You would be advised to speak to your solicitor about the terms of settlement to include a provision for this work to be repaired to an aceptable standard so the process of moving in is not delayed. If they refuse or fail to repair the job to an acceptable standard, then it would be the time to give me a call.

    Another option is to offer them a reduction in the purchase price to cover the cost of repairing the plasterwork, re-painting the entire room and clean up. Then you are free to supervise the repair yourself. If you apply the right kind of pressure, that is, you will not be fobbed off with sub-standard workmanship and are prepared to get an ispection to ensure the work is up to standard, this 2nd option may be the best. You might find they will be happy to get rid of the problem, You will need to get a price for the works to ensuure you are covered.

    Hope this helps.

    Cheers Rod
    GREAT PLASTERING TIPS AT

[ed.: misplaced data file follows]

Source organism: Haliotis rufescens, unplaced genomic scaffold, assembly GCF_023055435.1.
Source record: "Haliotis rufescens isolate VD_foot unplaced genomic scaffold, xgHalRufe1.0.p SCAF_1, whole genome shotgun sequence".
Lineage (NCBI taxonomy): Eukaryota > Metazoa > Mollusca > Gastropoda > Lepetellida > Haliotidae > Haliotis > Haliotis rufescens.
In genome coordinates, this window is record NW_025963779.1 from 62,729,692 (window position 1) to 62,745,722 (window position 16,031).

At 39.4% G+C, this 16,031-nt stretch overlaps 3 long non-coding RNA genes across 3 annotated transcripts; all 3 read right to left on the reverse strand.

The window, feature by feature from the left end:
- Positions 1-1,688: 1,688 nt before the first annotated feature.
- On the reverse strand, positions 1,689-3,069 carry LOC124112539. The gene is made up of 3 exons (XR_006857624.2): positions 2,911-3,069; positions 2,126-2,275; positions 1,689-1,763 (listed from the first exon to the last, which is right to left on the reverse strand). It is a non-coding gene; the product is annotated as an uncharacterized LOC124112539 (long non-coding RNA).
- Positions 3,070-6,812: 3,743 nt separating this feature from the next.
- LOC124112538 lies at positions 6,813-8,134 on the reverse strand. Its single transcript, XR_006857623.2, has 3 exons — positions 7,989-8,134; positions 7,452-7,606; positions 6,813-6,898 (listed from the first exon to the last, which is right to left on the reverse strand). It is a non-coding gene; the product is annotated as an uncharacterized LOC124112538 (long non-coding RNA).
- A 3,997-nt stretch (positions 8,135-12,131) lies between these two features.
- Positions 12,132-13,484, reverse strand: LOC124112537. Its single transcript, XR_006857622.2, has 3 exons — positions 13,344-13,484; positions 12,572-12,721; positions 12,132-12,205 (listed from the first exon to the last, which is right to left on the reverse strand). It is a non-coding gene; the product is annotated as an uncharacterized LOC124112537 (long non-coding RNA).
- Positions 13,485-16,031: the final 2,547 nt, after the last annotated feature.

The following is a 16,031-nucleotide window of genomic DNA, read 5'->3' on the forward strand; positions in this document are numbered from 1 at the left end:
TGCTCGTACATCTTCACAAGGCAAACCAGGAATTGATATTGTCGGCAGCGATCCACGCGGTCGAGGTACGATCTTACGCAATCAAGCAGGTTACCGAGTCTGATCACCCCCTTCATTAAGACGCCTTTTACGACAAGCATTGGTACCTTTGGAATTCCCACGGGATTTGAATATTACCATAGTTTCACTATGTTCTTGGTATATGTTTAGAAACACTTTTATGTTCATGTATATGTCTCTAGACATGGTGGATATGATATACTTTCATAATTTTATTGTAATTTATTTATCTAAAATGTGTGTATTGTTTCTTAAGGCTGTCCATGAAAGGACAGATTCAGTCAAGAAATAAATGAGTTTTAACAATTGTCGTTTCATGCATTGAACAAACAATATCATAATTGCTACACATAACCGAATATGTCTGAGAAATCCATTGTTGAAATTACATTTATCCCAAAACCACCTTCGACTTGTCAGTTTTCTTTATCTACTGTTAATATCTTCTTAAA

3. #3
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    Quote Originally Posted by Rod Dyson View Post
    Another option is to offer them a reduction in the purchase price to cover the cost of repairing the plasterwork, re-painting the entire room and clean up.
    Hi Rod,

    Thanks for your time, insight and professional opinion. Very much appreciated especially given that you are on holidays from tomorrow a.m!

    Following your guidance I will be talking to our Solicitor tomorrow to ensure we get some sort of resolution as I agree, the work is very below par.

    Just one last question, as a very rough guestimate if after investigation it was determined that two complete walls and the ceiling of the room needed to be replaced how much would we be up for? The room in question is 3.7m wide x 3.3m long.